Climate modelers can’t predict future. so now concentrate on the past

Climate modelers can’t predict future. so now concentrate on the past

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WUWT regular Alan Tomalty writes:

This new study seems to be one of the first studies to admit to internal climate variability for the 20th century. The IPCC is always loath to admit this. However, since the study conclusions are built upon computer climate model simulations, I contend this is still junk science even though it bolsters the skeptic position somewhat. I draw your attention to the following quote:

“We have for example noted that the temporal variance of the majority of ensemble members is larger than what can be inferred from available observations. The result of the study must be assessed with that in mind. We have no simple explanation to this but it might be that the model projects the variance on larger scales than nature as a consequence of limited resolution. We would consequently encourage other modeling groups to undertake similar studies which will hopefully make use of the latest high resolution models coupled models (Haarsma et al. 2016). Intuitively we might have expected the opposite and that reality might expose a higher level of variance than the climate model.”

Why the climate modeler would expect that the climate model would exhibit a lower variability than the real life situation, I have no idea. I guess this is another case of the climate scientist falling in love with his model.

So, it seems that the climate scientists are working their way back in time so that they will have something to do when their CO2 alarmist study of future climate falls apart. However I don’t think that trying to model past climate will capture the public’s imagination quite the way that modelling the doomsday future climate has.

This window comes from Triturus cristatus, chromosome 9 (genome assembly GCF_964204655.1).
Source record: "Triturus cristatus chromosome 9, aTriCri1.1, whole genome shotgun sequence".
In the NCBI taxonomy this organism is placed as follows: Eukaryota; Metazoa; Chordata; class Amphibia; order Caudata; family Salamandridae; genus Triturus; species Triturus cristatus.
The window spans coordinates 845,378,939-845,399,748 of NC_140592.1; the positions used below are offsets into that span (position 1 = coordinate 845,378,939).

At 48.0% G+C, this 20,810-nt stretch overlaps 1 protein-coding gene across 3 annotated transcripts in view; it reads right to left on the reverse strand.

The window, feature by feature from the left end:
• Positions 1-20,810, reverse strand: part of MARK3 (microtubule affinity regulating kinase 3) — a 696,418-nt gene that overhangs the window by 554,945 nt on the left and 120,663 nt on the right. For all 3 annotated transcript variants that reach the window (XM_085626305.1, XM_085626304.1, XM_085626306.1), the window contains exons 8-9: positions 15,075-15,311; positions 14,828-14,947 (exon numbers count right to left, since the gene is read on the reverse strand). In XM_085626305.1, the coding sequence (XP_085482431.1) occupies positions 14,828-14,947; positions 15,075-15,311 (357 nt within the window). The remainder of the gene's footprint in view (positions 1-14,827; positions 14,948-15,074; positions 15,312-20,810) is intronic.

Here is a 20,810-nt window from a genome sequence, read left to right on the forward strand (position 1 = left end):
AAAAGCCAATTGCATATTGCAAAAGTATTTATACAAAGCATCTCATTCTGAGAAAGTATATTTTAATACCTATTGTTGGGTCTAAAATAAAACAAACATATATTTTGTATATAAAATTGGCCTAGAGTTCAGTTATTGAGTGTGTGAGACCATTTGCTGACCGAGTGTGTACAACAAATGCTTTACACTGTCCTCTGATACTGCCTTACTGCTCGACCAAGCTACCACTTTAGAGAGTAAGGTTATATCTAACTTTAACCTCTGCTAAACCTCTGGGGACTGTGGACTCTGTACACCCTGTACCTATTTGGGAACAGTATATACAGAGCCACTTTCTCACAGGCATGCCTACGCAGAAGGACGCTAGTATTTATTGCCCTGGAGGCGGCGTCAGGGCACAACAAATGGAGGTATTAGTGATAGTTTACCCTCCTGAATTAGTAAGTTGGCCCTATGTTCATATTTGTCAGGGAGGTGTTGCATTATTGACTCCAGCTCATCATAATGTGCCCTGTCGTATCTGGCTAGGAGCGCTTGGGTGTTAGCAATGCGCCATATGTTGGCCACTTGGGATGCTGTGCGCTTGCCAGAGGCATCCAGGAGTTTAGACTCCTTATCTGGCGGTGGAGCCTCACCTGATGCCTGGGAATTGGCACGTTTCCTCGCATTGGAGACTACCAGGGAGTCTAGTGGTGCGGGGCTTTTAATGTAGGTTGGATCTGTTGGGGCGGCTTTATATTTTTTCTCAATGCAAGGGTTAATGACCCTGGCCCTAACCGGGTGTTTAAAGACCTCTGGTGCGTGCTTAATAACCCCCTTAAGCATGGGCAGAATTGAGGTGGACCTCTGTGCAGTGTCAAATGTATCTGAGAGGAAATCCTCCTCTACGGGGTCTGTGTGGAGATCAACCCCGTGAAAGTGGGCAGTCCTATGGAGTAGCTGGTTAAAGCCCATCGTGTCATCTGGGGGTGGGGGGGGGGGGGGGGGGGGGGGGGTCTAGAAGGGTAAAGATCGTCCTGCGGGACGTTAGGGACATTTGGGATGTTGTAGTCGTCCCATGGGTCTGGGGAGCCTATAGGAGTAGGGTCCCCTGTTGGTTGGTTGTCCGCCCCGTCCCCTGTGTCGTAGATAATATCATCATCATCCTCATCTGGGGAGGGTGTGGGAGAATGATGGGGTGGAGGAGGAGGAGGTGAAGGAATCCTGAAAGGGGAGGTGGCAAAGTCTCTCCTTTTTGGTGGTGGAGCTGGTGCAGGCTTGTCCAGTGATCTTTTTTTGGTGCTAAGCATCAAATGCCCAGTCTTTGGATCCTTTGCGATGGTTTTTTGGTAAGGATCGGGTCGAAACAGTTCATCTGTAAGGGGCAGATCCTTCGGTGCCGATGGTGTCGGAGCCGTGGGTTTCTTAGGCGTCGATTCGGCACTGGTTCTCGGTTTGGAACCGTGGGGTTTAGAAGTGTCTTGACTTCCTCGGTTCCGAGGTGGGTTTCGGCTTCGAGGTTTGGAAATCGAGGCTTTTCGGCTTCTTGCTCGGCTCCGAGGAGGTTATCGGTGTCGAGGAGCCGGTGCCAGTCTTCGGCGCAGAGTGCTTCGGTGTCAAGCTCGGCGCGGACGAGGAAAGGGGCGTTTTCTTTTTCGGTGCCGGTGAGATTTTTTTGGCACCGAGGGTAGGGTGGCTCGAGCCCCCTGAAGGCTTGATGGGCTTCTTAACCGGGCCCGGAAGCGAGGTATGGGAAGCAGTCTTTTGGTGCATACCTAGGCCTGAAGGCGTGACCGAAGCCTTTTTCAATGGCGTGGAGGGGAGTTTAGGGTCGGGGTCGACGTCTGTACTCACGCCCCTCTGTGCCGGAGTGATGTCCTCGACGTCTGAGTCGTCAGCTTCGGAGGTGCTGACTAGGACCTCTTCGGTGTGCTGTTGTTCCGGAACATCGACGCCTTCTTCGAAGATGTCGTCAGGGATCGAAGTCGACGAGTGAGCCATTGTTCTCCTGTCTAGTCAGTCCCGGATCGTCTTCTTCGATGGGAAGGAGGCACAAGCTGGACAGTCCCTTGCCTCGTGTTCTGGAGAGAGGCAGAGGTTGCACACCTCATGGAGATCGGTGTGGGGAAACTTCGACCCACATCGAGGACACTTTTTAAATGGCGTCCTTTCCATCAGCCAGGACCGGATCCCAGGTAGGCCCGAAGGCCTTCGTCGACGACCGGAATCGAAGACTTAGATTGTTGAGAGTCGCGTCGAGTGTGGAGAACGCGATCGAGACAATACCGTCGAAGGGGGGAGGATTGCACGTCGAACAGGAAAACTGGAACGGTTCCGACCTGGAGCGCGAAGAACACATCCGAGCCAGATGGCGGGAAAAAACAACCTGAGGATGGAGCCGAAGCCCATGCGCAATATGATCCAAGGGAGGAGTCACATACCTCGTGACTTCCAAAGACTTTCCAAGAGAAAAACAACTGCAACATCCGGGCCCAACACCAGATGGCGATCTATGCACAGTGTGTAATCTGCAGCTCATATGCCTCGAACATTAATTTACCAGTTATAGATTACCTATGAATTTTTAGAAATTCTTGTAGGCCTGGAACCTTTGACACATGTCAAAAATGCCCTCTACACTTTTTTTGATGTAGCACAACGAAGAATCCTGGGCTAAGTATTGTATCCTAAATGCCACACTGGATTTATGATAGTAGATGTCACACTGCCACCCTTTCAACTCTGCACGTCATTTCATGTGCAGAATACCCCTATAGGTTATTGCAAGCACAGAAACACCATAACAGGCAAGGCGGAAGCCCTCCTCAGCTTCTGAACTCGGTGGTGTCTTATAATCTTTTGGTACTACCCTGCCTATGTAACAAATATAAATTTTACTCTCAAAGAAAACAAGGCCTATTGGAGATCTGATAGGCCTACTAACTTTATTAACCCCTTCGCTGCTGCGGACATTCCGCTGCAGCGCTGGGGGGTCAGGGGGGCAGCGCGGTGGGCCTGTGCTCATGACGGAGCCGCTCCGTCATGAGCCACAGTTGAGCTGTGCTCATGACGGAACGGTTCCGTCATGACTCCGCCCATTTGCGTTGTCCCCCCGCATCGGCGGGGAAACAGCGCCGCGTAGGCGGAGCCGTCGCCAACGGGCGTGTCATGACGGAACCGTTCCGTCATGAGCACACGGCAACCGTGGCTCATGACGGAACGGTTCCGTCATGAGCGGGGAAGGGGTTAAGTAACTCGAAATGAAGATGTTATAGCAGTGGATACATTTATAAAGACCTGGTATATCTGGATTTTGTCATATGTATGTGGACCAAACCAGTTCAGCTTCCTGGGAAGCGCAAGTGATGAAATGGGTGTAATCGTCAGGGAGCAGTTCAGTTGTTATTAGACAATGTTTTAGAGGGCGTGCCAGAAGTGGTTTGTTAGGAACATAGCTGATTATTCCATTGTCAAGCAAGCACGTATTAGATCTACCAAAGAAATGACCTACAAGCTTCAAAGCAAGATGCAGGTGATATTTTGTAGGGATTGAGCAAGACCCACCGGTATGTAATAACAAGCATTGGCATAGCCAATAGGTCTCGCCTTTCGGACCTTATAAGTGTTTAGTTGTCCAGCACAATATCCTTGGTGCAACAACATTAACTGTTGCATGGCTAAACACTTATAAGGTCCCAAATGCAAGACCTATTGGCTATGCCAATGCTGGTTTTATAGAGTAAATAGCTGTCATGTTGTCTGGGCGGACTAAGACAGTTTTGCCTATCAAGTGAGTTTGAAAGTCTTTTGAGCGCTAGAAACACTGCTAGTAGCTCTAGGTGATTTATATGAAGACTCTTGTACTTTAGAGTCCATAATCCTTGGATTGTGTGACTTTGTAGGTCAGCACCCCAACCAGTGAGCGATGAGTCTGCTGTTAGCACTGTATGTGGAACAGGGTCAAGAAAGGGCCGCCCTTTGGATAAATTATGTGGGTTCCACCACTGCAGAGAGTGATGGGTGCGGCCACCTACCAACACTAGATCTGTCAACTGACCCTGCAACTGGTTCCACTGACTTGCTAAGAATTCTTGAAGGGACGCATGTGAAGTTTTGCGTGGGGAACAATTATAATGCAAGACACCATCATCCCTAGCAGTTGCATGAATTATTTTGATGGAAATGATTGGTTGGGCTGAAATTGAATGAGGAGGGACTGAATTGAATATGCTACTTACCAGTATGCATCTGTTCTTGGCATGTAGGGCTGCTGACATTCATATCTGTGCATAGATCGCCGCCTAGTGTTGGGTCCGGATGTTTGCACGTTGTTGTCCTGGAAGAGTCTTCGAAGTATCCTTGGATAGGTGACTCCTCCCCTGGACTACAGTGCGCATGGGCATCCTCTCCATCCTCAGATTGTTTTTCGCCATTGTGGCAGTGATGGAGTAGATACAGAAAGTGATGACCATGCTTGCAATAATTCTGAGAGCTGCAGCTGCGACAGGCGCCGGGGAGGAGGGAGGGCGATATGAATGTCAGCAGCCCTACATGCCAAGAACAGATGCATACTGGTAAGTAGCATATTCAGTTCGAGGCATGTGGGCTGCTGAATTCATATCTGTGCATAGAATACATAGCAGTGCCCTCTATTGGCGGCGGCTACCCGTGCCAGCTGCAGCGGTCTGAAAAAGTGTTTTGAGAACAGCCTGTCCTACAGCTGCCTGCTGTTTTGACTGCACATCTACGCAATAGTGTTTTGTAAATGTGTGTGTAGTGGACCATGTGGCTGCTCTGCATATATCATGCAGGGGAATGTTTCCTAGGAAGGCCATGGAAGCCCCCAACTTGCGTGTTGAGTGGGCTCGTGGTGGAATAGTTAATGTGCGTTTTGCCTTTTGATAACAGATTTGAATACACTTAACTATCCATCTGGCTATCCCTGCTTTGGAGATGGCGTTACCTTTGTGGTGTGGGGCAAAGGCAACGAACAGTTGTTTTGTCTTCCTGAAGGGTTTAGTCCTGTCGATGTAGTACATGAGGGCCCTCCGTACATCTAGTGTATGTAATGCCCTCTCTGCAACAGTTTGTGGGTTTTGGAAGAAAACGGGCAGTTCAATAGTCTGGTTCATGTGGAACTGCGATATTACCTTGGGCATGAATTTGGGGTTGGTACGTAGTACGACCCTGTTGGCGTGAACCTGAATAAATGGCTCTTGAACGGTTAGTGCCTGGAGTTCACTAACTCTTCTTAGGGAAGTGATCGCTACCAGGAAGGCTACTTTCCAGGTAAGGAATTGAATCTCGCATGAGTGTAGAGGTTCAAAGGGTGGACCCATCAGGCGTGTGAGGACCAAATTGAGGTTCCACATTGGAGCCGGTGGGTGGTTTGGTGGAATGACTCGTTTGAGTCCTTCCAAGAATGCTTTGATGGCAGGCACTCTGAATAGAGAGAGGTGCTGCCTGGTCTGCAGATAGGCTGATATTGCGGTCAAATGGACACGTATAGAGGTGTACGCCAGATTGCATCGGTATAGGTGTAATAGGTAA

It seems that we will indeed be inundated with climate studies as per the one above,(I predict 1 per week) all steming from the following.

https://climatedataguide.ucar.edu/climate-data/noaa-20th-century-reanalysis-version-2-and-2c

I will quote from the NCAR/UCAR website even though it is NOAA’s project.

“The Twentieth Century Reanalysis (20CR) provides a comprehensive global atmospheric circulation data set spanning 1850-2014. Its chief motivation is to provide an observational validation data set, with quantified uncertainties, for assessing climate model simulations of the 20th century, with emphasis on the statistics of daily weather. The analyses are generated by assimilating only surface pressures and using monthly SST and sea ice distributions as boundary conditions within a ‘deterministic’ Ensemble Kalman Filter (EKF). A unique feature of the 20CR is that estimates of uncertainty are derived using a 56 member ensemble. Overall, the quality is approximately that of current three-day NWP forecasts.”

So they are saying that the quality is as good as a 3 day weather forecast. Hmmmmm. So does that mean that 3 days backward is as good as 3 days forward, or that the hindcast for June 21, 1852 is as good as a 3 day weather forecast? If the latter; that would be very good quality indeed.